Distributional migrations, expansions, and contractions of tropical plant species as revealed in dated herbarium records
biodiversity, Climate Change, collections, conservation biogeography, global warming, natural history, species distribution models, species migrations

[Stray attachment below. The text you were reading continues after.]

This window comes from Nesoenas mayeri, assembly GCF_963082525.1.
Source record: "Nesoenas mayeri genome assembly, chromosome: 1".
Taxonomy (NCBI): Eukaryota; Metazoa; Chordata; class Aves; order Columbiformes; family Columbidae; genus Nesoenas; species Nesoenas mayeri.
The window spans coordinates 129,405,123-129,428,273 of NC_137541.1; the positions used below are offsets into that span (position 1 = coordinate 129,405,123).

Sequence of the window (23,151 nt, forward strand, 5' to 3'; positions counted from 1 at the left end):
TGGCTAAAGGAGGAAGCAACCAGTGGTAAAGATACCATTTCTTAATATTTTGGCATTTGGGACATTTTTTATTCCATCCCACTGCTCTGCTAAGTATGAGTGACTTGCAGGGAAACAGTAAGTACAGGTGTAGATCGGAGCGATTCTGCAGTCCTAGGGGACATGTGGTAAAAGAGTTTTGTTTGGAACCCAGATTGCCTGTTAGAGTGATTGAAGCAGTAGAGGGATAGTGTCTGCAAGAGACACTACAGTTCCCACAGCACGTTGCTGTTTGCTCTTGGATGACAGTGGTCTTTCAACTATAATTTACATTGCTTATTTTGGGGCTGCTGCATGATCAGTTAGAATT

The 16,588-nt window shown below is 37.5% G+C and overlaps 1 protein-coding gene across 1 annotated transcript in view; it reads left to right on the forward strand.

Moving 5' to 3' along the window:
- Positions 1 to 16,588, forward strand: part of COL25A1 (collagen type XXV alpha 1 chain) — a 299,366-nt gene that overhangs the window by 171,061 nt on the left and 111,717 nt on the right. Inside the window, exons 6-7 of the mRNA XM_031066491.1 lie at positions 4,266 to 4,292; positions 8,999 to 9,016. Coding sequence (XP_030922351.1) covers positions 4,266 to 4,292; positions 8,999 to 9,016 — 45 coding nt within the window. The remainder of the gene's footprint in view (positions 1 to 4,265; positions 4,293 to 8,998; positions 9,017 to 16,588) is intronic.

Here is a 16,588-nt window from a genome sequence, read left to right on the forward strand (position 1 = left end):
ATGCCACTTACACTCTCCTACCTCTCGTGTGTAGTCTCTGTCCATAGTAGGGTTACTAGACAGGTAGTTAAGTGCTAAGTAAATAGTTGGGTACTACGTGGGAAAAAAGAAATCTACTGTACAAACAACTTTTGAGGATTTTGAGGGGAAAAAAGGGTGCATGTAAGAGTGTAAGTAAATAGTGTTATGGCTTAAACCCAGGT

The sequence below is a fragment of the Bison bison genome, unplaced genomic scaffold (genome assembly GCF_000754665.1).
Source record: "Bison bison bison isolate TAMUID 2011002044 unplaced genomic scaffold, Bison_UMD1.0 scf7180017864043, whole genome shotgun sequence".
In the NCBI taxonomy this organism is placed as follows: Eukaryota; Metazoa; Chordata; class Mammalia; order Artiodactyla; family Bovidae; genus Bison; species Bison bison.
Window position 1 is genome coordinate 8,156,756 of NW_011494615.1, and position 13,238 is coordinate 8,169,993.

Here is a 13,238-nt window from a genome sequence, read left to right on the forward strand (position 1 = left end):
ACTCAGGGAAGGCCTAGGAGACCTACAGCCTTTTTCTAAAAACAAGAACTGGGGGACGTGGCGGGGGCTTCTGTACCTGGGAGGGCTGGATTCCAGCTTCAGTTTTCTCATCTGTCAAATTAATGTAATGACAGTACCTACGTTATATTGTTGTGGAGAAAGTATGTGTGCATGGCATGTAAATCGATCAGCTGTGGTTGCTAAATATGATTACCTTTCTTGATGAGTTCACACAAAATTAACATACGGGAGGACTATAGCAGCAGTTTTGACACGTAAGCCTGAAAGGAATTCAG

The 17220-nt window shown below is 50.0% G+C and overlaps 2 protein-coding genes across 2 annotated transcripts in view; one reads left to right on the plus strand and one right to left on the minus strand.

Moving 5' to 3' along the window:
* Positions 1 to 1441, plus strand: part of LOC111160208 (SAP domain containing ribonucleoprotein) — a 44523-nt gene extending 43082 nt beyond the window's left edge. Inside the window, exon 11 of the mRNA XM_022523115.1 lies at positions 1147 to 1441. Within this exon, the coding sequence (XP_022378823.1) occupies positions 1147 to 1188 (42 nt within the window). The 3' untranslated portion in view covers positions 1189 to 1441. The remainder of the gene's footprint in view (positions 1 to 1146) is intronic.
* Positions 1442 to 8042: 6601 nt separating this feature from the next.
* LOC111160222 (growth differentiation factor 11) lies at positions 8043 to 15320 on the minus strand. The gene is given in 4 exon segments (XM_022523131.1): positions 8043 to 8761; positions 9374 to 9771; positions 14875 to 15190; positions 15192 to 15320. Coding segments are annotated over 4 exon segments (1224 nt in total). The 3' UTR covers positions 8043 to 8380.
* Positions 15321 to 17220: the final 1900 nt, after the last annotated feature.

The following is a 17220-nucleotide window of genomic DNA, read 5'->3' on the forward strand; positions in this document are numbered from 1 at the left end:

Species are predicted to respond to global warming through “cold-ward” shifts in their geographic distributions due to encroachment into newly suitable habitats and/or dieback in areas that become climatically unsuitable. I conduct one of the first ever tests of this hypothesis for tropical plant species. I test for changes in the thermal distributions of 239 South American tropical plant species using dated herbarium records for specimens collected between 1970 and 2009. Supporting a priori predictions, many species (59%) exhibit some evidence of significant cold-ward range shifts even after correcting for collection biases. Over 1/3 of species (35%) show significant cold-ward movement in their hot thermal limits (mean rate of change = 0.022°C yr−1). Most of these species (85%; 30% of all study species) show no corresponding shift in their cold thermal limits. These unbalanced changes in the species’ thermal range limits may indicate species that are experiencing dieback due to their intolerance of rising temperatures coupled with an inability to expand into newly climatically-suitable habitats. On the other hand, 25% of species show significant cold-ward shifts in their cold thermal range limits (mean rate of change = 0.003°C yr−1), but 80% of these species (20% of all study species) show no corresponding shift in their hot thermal range limits. In these cases, the unbalanced shifts may indicate species that are able to “benefit” under global warming, at least temporally, by both tolerating rising temperatures and expanding into new suitable habitat. An important ancillary result of this study is that the number of species exhibiting significant range shifts was greatly influenced by shifting collector biases. This highlights the need to account for biases when analyzing natural history records or other long-term records.